- Social movements ranging from daily protests to armed struggle
- Protest modes: sit-ins, general strike, blockades
- Ras Leela/the Palace Temple
- Paona Bazaar and Thangal Bazaar
- Traditions and past
- People with Singh/Devi in their names
Democracy can be such a farce. If only a bit of its grand idea was alive, the union government has killed it by imposing several black laws. Its simplification of being for, of and by the people has given it more credit than how it exists in reality. It is not simple as it sounds. Alternatively, electoral politics does not ensure that people will get a good leader. Rather, it has only created a mass of brain-dead people amongst a very few groups of sycophants and power-hungry, honourable members, who would not mind selling off their spouses and children, as long as they see that they would get the chance to loot the public exchequer.
If we consider the case in Manipur, electoral politics seem to be the only marker of democracy, which is ironically further marred by state terrorism openly. Where do people air their grievances in such a society? —with hackneyed and lazy approach of demanding their resignation through unreadable press releases and newspaper stories? This is no time for complaining; we have had it enough and time tells the solution lies only when these abstract ideas of democracy and electoral politics are uprooted for good. In so doing, we will lose nothing in their demise but merely the pathetic ruling class, which depends on New Delhi for its existence and what we will further gain, is peace, freedom and justice.
For today, those ideals are almost an impossible dream. Even the living experience has been turned into a nightmare by a group of gun-slinging thugs, or police and army, whose sole legality lies in the fact that they work for and under the state. How are they different from the highway robbers and extortionists? Pretty nothing much, if we recall the activities they have been involved in: shooting people dead randomly, being caught for hurling grenades at private residences and all the possible antisocial activities. Besides, as in other parts of the globe and more pathetically in lawless regions, they are only good as a guard for the ruling class.
If we go by the records, the government has company in spreading vulgarity: it is none other than us, the people, who supposedly elected it for a ridiculous specific time. Society is people and the tantrum of alternative iconoclasm is not directed toward the people but our stupidities. There ought to be effective ways to allow us see the light.
Joining among the special list of assembly building, electoral politics, democracy and police, is the miscellaneous social movements, which are one of our stupidities. If we have to rank the most ridiculous social movements, sit-in-protests will definitely occupy the top spot. This mode of protest is the carbon-copy of how we have become the living dead in a land of zombies.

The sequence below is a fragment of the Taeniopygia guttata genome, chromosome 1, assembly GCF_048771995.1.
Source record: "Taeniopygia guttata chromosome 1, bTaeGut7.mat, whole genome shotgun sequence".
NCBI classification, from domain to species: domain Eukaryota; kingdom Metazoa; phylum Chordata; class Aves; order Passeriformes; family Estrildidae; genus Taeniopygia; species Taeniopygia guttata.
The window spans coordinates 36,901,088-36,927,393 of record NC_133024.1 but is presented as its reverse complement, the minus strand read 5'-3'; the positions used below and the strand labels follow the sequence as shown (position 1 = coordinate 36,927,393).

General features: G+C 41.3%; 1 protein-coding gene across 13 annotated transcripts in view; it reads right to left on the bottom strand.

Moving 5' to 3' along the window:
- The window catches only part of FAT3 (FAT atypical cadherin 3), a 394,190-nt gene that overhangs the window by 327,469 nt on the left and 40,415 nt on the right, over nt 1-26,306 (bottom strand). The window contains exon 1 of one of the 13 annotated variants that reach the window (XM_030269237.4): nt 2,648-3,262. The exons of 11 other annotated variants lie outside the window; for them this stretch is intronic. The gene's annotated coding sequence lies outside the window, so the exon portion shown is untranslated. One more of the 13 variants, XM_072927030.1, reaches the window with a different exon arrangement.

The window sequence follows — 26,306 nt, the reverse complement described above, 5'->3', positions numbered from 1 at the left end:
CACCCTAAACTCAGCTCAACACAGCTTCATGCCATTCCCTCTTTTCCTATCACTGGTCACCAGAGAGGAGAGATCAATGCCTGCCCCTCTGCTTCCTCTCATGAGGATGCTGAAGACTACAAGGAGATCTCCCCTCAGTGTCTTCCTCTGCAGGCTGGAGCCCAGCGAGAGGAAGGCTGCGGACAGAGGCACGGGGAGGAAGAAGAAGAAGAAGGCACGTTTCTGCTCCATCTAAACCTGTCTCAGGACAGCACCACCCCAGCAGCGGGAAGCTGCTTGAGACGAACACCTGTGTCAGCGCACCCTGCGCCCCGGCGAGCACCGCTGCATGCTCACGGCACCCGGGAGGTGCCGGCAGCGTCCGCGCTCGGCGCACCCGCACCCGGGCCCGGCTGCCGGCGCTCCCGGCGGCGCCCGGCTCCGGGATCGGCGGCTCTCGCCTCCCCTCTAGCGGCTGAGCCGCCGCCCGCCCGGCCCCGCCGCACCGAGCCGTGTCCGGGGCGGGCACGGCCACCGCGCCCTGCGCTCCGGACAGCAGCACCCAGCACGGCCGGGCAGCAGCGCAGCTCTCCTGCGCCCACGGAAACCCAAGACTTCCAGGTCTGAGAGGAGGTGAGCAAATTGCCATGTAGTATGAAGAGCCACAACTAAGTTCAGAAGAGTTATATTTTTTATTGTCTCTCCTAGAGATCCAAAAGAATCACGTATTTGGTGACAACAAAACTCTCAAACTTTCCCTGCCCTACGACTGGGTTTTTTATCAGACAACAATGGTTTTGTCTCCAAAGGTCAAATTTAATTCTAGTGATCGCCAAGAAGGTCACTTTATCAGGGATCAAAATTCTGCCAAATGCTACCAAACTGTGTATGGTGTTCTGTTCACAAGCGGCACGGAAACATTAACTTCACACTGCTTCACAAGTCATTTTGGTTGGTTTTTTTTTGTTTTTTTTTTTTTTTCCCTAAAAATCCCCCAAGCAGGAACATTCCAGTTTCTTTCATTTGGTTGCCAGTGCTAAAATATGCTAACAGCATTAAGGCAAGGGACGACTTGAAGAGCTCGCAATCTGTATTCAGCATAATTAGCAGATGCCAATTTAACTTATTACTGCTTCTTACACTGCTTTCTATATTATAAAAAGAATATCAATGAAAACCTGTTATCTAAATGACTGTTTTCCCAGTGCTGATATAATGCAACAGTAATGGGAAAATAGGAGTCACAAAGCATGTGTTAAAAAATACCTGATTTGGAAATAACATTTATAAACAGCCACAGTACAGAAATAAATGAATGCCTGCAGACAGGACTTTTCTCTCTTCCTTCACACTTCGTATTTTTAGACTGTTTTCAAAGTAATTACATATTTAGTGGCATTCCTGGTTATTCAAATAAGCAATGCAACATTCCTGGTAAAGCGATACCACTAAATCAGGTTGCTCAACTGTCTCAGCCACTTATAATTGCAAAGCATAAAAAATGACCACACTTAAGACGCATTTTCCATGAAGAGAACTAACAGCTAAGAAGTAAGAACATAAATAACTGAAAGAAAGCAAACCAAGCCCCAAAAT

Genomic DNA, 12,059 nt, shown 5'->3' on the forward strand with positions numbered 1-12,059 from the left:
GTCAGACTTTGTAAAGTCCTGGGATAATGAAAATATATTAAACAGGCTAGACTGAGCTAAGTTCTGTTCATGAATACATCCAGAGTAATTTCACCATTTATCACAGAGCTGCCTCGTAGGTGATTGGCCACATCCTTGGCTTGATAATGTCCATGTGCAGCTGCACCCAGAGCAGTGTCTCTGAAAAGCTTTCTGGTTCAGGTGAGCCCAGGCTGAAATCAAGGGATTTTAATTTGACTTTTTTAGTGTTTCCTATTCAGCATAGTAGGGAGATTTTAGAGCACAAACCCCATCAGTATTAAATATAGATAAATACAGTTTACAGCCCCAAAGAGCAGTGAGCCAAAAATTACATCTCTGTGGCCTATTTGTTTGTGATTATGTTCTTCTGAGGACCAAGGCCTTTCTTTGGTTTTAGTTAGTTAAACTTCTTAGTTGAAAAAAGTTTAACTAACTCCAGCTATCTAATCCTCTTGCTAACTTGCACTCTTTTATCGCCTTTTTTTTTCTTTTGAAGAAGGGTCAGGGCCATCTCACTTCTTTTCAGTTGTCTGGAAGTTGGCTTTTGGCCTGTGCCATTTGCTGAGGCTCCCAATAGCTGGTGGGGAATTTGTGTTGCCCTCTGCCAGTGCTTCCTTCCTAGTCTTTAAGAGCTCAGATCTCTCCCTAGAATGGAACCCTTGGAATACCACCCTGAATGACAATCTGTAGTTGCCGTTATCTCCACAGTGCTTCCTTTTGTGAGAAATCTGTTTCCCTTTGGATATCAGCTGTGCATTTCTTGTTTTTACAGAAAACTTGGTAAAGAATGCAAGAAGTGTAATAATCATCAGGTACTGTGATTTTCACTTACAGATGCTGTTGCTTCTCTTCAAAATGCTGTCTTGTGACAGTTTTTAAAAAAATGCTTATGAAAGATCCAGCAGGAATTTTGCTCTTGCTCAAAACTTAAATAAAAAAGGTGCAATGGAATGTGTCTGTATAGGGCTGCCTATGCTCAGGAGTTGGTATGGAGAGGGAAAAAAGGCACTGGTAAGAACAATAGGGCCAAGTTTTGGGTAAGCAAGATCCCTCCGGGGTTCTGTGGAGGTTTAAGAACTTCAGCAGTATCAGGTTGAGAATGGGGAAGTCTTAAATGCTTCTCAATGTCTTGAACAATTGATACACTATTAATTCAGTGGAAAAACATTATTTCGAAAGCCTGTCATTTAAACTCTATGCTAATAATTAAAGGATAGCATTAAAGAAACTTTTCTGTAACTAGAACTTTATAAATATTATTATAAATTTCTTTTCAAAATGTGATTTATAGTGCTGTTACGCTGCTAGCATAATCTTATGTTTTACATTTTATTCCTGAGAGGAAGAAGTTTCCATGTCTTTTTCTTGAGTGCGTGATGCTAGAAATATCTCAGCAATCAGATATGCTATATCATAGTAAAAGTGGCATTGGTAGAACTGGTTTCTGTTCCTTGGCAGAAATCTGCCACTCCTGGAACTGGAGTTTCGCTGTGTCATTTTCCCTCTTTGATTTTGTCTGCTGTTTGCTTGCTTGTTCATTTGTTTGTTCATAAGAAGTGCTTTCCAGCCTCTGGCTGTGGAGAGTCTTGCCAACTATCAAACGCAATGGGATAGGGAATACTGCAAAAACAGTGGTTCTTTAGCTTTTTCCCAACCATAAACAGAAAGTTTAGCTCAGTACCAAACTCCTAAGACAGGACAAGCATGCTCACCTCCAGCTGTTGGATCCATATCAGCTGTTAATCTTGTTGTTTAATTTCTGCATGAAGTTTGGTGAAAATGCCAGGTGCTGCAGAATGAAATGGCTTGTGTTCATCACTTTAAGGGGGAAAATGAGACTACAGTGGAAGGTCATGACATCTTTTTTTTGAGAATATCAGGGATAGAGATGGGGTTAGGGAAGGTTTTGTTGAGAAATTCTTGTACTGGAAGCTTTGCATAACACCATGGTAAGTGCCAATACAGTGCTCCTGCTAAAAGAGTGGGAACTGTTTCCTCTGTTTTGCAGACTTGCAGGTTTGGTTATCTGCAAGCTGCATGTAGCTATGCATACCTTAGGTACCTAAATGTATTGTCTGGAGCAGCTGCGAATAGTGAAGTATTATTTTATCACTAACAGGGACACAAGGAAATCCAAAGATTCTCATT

From the daily protests to the fight for the right to self-determination, we are quite fed up. So now, we are going to crash-land at point zero and start afresh so these purported movements will become redundant instantly. The ending of these campaigns will be a treat to our eyes and senses. The domino effect, hopefully, will be felt on never-ending general strikes and blockades that we have become so inured to.
Political and social entities are related to every moments of our existence. Add to them we also have cultural and economic systems that share a direct correlation. We have the tragedy of having a foreign product as the cultural icons of our time. Consider the Ras Leela and the palace temple, the latter is always mentioned as Govindaji Temple among the places-to-visit-in-Manipur columns in travel guidebooks. We were delighted only when we read about these hotspots in high school but these have turned out to be a hoax. All of these should die a natural death.
In their expiry, there will be a birth of new images because that is just the natural law. When one departs, another arrives. In its destruction, perhaps the fake people filled with even more fake pride will challenge it. It is not certain, though, how fake would their dispute be. They are the conformist lot and it is most likely that they will join the new system, in the post-iconoclasm days, with no effort for they have been naturally programmed to be obedient and accept the things as they are.
The other supporters and patrons would say, for example, that the Ras Leela is indigenous and has its root in Manipur. Let these admirers fantasise about the weeklong orgy, dress themselves as Krishnas and gopis and head for Nabadwip and Vrindavan—with the Krishna as an icon of great libido and his gopis as that of fetishism. Elsewhere in other parts of the world, this kind of orgy has been popularised as group sex and bukkake and these are gaining ground thanks to the Internet. These supporters might as well rename their dance of divine love and lust to make it more original when they reach Nabadwip.